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Wilmington 1968: New Website Empowers Community Reflection

Wilmington 1968
This post content comes from a press release from the Delaware Art Museum...

Twenty area organizations collaborated to launch the Wilmington 1968website, a tool for community reflection. Via www.wilmington1968.org, Delawareans can access community resources that teach about the local Civil Rights Movement through words and pictures, and address present-day racial and social justice issues. Additionally, the community can share memories of their own to contribute to cross-generational conversations about this historic event. These oral histories will be archived for future generations. The Wilmington 1968 website will also serve as a hub for information about related exhibitions, performances, events, and forums. It will be available to the community through January 2019.

Following the assassination of Dr. Martin Luther King, Jr., Wilmington high school students converged on Rodney Square. Subsequent to these protests, looting and fires prompted a request for the National Guard to restore peace. Although other American cities experienced the same level of uprising after April 4, 1968, Wilmington, Delaware experienced the longest peace-time occupation in modern times. Wilmington remained under martial law for nine and a half months. This extensive patrol of Wilmington by the National Guard drastically changed the city from the inside out. Residents went about their days and nights watched, restricted, angry, and fearful. Numerous businesses along Market Street closed.

If it is true that we are destined to repeat the lessons we haven't learned, today's youth are adamant that we will not get left back. Youth-led movements such as #NeverAgain-nationwide protests stemming from the latest school shootings-are taking center stage in our social consciousness and awaking a new generation of activists.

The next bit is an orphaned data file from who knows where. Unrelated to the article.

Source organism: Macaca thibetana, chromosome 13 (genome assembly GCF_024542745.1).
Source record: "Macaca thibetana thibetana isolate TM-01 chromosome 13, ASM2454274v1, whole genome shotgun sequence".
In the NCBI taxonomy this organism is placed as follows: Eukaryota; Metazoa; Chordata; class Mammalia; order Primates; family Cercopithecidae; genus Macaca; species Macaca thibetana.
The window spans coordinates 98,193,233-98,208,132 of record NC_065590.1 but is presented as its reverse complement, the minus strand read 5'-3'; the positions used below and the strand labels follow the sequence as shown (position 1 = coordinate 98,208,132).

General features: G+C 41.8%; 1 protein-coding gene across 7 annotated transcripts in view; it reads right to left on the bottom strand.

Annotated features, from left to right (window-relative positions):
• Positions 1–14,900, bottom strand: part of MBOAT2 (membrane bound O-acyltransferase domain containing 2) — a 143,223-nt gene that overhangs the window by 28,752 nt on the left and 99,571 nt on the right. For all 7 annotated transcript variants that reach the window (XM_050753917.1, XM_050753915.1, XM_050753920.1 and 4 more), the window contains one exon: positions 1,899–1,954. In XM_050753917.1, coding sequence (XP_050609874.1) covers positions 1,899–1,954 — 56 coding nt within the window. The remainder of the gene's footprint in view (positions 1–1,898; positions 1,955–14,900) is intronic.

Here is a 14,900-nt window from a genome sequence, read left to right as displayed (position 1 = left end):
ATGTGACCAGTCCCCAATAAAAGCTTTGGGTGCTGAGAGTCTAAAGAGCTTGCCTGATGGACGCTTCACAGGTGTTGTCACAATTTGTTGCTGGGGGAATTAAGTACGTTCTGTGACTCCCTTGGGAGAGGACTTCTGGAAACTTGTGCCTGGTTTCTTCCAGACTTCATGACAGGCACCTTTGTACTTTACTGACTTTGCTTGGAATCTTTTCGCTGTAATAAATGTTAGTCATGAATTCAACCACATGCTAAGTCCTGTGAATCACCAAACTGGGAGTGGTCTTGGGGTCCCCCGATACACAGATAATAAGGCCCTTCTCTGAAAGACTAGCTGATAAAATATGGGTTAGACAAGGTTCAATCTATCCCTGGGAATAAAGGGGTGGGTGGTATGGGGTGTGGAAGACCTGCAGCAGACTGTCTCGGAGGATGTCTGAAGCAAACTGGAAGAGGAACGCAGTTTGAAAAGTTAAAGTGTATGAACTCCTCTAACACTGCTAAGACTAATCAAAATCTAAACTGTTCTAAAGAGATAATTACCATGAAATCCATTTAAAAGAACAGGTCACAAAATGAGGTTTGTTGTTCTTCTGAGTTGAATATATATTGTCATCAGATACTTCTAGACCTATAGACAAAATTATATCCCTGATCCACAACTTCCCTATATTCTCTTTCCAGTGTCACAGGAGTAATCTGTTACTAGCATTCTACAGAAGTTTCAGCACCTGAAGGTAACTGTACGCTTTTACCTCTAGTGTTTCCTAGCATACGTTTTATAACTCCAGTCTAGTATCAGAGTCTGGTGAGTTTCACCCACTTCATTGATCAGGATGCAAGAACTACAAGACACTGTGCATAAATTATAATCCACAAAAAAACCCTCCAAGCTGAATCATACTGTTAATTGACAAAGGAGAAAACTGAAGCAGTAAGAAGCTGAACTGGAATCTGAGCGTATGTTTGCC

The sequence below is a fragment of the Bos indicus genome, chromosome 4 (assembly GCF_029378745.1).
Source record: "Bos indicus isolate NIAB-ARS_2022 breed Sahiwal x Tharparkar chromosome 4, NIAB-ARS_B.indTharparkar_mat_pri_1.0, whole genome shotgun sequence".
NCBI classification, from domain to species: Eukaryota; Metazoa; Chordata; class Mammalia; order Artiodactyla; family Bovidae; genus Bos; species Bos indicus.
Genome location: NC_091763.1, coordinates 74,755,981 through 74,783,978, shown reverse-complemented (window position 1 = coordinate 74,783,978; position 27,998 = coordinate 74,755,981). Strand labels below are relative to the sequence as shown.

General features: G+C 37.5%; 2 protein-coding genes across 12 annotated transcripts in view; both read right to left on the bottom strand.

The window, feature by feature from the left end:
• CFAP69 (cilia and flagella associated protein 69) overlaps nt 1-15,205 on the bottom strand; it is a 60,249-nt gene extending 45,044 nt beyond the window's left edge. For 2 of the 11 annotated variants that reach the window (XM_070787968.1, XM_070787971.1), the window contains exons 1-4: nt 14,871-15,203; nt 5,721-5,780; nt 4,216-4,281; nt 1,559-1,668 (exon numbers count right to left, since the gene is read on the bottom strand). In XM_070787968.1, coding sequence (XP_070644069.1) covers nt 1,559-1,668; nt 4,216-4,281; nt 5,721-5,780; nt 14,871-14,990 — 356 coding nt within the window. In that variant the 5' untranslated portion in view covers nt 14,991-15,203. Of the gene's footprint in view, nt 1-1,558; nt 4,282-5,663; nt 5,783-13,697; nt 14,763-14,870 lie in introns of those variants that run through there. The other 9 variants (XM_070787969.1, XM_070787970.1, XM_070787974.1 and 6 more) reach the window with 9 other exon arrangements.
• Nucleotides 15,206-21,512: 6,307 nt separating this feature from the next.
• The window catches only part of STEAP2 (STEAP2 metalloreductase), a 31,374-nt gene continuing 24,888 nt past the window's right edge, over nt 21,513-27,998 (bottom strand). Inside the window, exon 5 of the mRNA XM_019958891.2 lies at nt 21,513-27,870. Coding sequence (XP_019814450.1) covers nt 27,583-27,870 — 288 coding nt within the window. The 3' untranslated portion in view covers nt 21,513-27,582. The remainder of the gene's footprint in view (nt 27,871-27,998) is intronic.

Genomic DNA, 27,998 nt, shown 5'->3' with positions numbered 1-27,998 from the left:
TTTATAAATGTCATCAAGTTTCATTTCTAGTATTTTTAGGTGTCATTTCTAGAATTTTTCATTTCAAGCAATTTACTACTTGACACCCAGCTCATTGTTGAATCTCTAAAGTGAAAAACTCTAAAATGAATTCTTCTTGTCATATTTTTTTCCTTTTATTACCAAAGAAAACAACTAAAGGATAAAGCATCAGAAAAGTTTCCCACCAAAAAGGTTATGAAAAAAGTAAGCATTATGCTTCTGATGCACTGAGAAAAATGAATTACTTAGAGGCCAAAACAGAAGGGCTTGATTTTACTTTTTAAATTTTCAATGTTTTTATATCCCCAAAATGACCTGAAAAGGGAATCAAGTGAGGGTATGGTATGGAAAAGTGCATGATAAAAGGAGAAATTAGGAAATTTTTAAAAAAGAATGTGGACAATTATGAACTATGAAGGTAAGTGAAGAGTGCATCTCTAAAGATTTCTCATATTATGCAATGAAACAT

In 2017, Simone Austin (2017 Alfred Appel, Jr. Curatorial Fellow with the Delaware Art Museum; current graduate student, University of Delaware, History Department), was instrumental in bringing this shared history to the forefront as the primary contemporary researcher on these events for the Delaware Art Museum's summer exhibition series. 

The community-wide reflection beginning this spring will bring "both answers and questions," says Austin. "People of my generation and those who are not from Wilmington will start to understand what happened, why Wilmington looks the way it does today, and why people have certain perceptions of the City of Wilmington and of Delaware. I also think in terms of questions because the work that I've done is not the end. There are so many stories that just aren't found in traditional sources and I'm hoping that more people will come forward and share their experiences."

The Wilmington 1968 partners see the upcoming events, performances, and forums as ways to constructively process the physical and emotional toll on our city stemming the uprising and its aftermath. Our community needs to know that we, representatives of the arts & culture community, are not oblivious and unaffected by this quest for healing, and support all Wilmingtonians as they contribute to these necessary cross-generational conversations about race and reconciliation.Drawing inspiration from the protest art of the 1960s, Squatch Creative — the design firm that created the Wilmington 1968 website — blends technology and art to empower activism. Marcus Price, the site designer, shared, "While creating the aesthetic for the Wilmington 1968 remembrance, I wanted to do justice to the people who lived through this experience. It's different than creating a website for a product or a brand. It was an entire movement and people. I wanted to be sure that I honored that and the spirit involved." 

Partner Organizations in Wilmington 1968 project:

See www.wilmington1968.org